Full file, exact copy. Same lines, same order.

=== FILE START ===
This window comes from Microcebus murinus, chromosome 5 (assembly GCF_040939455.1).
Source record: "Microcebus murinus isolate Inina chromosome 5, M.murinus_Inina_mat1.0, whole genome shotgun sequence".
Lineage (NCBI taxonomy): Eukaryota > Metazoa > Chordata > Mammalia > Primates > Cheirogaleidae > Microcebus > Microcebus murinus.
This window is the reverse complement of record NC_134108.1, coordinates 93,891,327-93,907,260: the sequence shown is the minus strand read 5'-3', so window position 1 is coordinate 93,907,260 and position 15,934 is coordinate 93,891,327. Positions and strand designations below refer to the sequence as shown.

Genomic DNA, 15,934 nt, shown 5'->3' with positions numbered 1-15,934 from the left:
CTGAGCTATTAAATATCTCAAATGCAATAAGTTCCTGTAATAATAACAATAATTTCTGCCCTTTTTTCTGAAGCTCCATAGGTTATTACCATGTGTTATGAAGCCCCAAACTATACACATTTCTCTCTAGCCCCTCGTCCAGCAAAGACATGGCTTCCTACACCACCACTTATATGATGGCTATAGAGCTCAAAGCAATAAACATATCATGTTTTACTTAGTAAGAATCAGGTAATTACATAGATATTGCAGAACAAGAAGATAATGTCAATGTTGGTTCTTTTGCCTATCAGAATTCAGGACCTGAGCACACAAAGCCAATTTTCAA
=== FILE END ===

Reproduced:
This window comes from Microcebus murinus, chromosome 5 (assembly GCF_040939455.1).
Source record: "Microcebus murinus isolate Inina chromosome 5, M.murinus_Inina_mat1.0, whole genome shotgun sequence".
Lineage (NCBI taxonomy): Eukaryota > Metazoa > Chordata > Mammalia > Primates > Cheirogaleidae > Microcebus > Microcebus murinus.
This window is the reverse complement of record NC_134108.1, coordinates 93,891,327-93,907,260: the sequence shown is the minus strand read 5'-3', so window position 1 is coordinate 93,907,260 and position 15,934 is coordinate 93,891,327. Positions and strand designations below refer to the sequence as shown.

Genomic DNA, 15,934 nt, shown 5'->3' with positions numbered 1-15,934 from the left:
CTGAGCTATTAAATATCTCAAATGCAATAAGTTCCTGTAATAATAACAATAATTTCTGCCCTTTTTTCTGAAGCTCCATAGGTTATTACCATGTGTTATGAAGCCCCAAACTATACACATTTCTCTCTAGCCCCTCGTCCAGCAAAGACATGGCTTCCTACACCACCACTTATATGATGGCTATAGAGCTCAAAGCAATAAACATATCATGTTTTACTTAGTAAGAATCAGGTAATTACATAGATATTGCAGAACAAGAAGATAATGTCAATGTTGGTTCTTTTGCCTATCAGAATTCAGGACCTGAGCACACAAAGCCAATTTTCAA